We claim: 1. A case comprising a casing providing an elongate enclosure for containing electrical equipment, said casing being of rectangular cross-section to have four elongate external side-walls, one of said side-walls being apertured to facilitate air flow into the casing, an elongate ventilator unit for communicating air to the enclosure from the ambient atmosphere, said ventilator unit being of rectangular cross section to have four elongate external side-walls, and means clamping the ventilator unit and casing to one another with one of said side-walls of the ventilator unit in face-to-face relationship with said apertured side-wall of the casing, the said ventilator unit comprising inlet-duct means for ducting air from said ambient atmosphere, a body of desalinating material for receiving air from the inletduct means to remove salt therefrom, means retaining said body in said inlet-duct means, outlet-duct means for communicating desalinated air from the said body into the casing, said outlet-duct means including an aperture through said one side-wall of the ventilator unit to provide communication of air into said casing through the said apertured side-wall of the casing, and means coupled to said outlet-duct means for removing water from said air communicated into the casing, said means coupled to said outlet-duct means comprising means defining a cavity opening into said outlet-duct means, said cavity being spaced from said body of desalinating material, and a body of desiccant material retained in said cavity for absorbing moisture from the desalinated air.

2. A case according to claim 1, wherein said desalinating material is a mixture of sulphonated and aminated cross-linked polystyrenes.

3. A case comprising a casing providing an elongate enclosure for containing electrical equipment, said casing being of rectangular cross-section to have four elongate external side-walls, one of said side-walls being apertured to facilitate airflow into the casing, an elongate ventilator unit for communicating air to the enclosure from the ambient atmosphere, said ventilator unit being of rectangular cross-section to have four elongate external side-walls, and means clamping the ventilator unit and casing to one another with one of said side-walls of the ventilator unit in face-to-face relationship with said apertured side-wall of the casing, the said ventilator unit comprising inlet-duct means opening through a first of the two ends of said ventilator unit for ducting air from said ambient atmosphere at said first end, a body of desalinating material retained in said'inlet-duct means to receive said ducted air for removing salt therefrom, outlet-duct means for communicating desalinated air from the said body into the easing, said outlet-duct means including an aperture through said one side-wall at a location intermediate said two ends of the ventilator unit to provide communication of air into said casing through the said apertured side-wall of the casing, further means defining a cavity opening into said outlet-duct means and located beyond said aperture from said body of desalinating material, and a body of desiccant material retained in said cavity for absorbing moisture from the said desali-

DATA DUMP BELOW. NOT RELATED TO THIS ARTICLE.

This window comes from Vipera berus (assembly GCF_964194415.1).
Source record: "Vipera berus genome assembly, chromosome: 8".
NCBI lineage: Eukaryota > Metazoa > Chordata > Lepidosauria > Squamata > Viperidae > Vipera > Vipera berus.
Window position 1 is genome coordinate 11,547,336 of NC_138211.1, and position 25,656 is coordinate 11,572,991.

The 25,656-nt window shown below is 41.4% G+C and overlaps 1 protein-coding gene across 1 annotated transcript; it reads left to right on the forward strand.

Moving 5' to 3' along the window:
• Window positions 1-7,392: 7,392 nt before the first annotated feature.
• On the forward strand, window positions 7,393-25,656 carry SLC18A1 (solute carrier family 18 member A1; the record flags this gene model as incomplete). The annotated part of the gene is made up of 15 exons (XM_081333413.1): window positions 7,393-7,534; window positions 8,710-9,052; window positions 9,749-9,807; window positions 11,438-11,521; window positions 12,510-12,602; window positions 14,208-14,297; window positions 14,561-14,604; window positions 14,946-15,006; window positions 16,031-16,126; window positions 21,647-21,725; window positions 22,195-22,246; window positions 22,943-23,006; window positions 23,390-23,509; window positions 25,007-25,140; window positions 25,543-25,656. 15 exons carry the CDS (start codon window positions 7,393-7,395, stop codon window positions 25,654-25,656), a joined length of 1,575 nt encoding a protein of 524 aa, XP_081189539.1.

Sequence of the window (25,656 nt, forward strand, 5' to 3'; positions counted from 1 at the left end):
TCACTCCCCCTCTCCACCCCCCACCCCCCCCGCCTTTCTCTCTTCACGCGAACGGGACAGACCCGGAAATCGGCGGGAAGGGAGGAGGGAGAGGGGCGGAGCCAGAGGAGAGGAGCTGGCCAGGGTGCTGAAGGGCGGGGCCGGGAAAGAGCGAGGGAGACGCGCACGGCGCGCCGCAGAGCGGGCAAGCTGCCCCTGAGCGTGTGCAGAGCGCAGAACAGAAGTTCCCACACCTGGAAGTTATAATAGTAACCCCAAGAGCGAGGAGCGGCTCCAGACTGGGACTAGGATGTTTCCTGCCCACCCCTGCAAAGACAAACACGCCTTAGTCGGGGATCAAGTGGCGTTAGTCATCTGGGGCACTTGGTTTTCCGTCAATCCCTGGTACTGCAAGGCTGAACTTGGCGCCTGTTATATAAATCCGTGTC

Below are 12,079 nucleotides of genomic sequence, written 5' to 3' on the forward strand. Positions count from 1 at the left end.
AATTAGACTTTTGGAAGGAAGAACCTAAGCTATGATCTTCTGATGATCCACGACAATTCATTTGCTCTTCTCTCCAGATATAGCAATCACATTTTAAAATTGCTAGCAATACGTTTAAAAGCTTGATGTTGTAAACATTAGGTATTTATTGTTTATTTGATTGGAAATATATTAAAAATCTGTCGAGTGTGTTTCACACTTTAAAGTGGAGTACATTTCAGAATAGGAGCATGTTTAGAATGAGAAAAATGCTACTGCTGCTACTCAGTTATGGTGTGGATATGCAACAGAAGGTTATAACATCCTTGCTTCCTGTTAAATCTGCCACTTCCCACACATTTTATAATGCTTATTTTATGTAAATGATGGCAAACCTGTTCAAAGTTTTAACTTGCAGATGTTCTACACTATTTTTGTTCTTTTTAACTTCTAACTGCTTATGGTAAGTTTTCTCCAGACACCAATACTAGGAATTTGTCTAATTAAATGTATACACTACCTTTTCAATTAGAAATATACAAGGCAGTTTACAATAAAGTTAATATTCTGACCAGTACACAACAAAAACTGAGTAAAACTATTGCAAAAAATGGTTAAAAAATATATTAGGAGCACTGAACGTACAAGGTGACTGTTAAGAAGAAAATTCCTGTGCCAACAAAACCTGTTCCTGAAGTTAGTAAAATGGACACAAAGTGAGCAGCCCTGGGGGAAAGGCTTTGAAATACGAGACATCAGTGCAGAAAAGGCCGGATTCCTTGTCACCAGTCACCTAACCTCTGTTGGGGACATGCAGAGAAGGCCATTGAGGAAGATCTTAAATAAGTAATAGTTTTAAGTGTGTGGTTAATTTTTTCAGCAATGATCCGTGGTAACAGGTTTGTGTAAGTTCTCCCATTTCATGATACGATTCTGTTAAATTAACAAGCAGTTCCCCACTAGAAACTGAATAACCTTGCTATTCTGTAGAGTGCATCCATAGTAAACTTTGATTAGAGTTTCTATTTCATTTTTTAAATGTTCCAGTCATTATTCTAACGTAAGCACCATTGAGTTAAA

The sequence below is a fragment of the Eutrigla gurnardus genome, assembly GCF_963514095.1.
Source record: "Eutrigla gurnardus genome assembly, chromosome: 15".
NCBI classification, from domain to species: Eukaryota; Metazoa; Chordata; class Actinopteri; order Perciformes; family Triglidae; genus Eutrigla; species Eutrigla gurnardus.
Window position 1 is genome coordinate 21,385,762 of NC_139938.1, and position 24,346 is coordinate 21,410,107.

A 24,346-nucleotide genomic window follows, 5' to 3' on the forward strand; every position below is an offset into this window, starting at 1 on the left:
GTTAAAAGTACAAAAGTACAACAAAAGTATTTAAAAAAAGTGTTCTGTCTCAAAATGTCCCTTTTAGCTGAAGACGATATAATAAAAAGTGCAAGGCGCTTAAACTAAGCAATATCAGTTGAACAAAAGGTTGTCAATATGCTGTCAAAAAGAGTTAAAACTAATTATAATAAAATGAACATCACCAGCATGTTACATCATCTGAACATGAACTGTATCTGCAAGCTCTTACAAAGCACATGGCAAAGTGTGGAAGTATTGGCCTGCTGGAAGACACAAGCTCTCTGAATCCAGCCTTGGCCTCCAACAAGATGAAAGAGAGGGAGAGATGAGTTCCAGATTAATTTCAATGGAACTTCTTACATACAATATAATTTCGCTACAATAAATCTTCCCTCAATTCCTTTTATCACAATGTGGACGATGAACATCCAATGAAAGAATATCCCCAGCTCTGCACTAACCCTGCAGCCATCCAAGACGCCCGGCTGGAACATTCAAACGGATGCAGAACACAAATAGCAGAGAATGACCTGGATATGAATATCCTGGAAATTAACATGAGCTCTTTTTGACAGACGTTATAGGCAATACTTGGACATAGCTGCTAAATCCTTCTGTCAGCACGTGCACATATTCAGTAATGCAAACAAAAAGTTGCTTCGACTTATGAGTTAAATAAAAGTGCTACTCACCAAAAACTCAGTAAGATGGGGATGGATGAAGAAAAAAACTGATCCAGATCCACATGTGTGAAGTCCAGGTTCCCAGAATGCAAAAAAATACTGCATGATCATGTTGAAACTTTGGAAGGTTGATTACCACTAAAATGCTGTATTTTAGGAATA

Patent Citations
Cited PatentFiling datePublication dateApplicantTitle
US1476138 *Sep 6, 1921Dec 4, 1923 Transformer
US2230427 *Feb 21, 1940Feb 4, 1941William H FrankElectrical distribution system
US2364144 *Jan 29, 1942Dec 5, 1944Claude H HunsakerThermally regulated enclosure for electrical equipment
US3482701 *Feb 28, 1968Dec 9, 1969Solomon ZarombExtraction and desalination apparatus
US3559382 *Apr 10, 1968Feb 2, 1971Grace W R & CoDesiccant breather for electrical transformers, reactors and associated equipment
Referenced by
Citing PatentFiling datePublication dateApplicantTitle
US4171859 *Feb 23, 1978Oct 23, 1979The United States Of America As Represented By The Secretary Of The Air ForceSliding air seal for electronic assemblies
US4370152 *Jun 29, 1981Jan 25, 1983Beckman Instruments, Inc.Gas dryer cartridge
US4594082 *Nov 19, 1984Jun 10, 1986Harris CorporationDehydrating air-filtering apparatus
US4614528 *Jun 24, 1985Sep 30, 1986System Development Corp.Dry air breather assembly
US4642715 *Nov 1, 1984Feb 10, 1987Miltope CorporationEnvironmental conditioning and safety system for disk-type mass memories
US4872891 *Sep 6, 1988Oct 10, 1989The Perkin-Elmer CorporationDesiccant system
US6817940 *Jun 3, 2003Nov 16, 2004Pfannenberg GmbhAirflow unit
US8741012May 11, 2012Jun 3, 2014Airbus Operations SasAvionic bay comprising a device for filtering cooling air for electrical equipment installed in such a bay and aircraft equipped with such a bay
US8943850 *May 25, 2011Feb 3, 20157Ac Technologies, Inc.Desalination methods and systems
US20030010490 *Mar 2, 2001Jan 16, 2003Guido ReeckAssembly for cooling electric modules and components thereof
US20040077304 *Jun 3, 2003Apr 22, 2004Andreas PfannenbergAirflow unit
US20120132513 *May 25, 2011May 31, 20127Ac Technologies, Inc.Desalination methods and systems
Classifications
U.S. Classification96/134, 454/184, 422/10, 174/14.00R, 34/80, 454/79, 174/16.1
International ClassificationH05K7/20
Cooperative ClassificationH05K7/20181
European ClassificationH05K7/20B10G